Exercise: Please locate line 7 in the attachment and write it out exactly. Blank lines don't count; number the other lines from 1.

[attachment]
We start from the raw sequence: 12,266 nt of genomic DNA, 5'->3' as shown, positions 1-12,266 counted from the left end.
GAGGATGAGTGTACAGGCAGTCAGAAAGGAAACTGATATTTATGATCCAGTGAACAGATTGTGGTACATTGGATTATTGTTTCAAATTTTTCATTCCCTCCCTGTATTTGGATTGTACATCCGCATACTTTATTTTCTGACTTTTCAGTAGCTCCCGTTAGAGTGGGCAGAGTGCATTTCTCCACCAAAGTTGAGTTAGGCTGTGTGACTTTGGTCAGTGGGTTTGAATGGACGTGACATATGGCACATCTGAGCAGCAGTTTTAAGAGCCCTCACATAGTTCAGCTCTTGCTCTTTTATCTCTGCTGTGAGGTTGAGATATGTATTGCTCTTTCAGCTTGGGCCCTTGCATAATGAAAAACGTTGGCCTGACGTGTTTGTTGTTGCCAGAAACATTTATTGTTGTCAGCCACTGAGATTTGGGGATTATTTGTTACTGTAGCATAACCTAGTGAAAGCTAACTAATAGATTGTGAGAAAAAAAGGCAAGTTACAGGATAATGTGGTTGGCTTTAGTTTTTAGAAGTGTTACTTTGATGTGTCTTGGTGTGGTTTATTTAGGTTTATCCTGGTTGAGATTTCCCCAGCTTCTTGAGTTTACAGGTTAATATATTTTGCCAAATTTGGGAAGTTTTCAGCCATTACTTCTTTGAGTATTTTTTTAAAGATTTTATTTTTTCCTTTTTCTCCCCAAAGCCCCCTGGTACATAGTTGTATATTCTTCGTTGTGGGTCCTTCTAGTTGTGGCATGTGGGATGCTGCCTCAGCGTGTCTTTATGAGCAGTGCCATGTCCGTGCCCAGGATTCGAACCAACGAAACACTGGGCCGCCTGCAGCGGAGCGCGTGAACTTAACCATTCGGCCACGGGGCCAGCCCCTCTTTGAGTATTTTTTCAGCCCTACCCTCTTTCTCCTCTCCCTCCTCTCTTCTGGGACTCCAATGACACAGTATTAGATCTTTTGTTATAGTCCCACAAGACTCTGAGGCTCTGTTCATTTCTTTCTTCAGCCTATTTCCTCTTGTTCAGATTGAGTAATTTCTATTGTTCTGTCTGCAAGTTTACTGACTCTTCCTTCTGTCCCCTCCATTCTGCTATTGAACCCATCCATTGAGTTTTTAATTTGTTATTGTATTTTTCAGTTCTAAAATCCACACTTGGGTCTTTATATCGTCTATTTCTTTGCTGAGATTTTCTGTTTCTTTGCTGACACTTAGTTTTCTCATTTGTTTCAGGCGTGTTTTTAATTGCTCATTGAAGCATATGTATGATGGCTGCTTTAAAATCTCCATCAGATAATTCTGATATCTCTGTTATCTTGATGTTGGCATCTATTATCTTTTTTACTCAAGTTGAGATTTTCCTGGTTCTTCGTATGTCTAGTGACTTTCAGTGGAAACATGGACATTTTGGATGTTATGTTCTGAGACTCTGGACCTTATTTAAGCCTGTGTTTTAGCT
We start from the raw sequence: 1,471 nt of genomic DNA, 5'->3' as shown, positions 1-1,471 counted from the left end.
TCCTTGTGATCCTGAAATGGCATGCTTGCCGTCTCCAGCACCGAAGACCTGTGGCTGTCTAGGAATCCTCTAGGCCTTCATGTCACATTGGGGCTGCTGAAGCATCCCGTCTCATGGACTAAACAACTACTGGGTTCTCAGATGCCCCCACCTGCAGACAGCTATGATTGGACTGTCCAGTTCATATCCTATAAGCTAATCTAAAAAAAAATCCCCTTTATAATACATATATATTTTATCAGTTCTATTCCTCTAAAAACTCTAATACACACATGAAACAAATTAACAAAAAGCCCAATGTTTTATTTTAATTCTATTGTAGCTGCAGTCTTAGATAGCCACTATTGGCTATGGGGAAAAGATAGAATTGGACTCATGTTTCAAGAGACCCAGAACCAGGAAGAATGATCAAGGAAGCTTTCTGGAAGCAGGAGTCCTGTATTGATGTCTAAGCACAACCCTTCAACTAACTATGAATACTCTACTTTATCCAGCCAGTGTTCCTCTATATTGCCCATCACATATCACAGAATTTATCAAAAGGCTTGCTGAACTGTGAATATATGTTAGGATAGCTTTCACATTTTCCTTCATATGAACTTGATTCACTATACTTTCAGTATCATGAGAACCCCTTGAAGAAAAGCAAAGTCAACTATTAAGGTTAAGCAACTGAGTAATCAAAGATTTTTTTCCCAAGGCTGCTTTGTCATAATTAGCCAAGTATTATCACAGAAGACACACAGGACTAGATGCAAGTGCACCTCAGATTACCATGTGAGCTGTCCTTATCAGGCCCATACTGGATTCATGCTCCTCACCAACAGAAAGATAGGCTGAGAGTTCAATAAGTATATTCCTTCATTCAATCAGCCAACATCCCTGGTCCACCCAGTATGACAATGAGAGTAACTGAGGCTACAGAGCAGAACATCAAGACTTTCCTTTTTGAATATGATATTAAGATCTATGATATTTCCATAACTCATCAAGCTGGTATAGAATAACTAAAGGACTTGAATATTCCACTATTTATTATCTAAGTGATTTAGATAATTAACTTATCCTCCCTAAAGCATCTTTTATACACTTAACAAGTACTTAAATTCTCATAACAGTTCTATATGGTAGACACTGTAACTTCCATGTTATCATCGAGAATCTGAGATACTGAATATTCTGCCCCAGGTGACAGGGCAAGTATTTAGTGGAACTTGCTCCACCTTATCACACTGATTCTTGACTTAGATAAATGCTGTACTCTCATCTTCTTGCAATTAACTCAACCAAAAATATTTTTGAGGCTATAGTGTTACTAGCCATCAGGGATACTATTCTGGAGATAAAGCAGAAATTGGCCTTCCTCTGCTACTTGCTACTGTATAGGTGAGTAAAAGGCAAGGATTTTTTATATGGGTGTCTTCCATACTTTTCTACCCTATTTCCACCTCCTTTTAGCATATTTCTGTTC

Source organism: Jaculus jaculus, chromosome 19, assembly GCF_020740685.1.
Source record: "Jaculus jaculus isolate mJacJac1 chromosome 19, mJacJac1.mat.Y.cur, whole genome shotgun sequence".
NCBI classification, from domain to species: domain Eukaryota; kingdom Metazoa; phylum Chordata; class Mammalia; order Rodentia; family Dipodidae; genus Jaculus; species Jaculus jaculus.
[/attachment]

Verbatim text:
NCBI classification, from domain to species: domain Eukaryota; kingdom Metazoa; phylum Chordata; class Mammalia; order Rodentia; family Dipodidae; genus Jaculus; species Jaculus jaculus.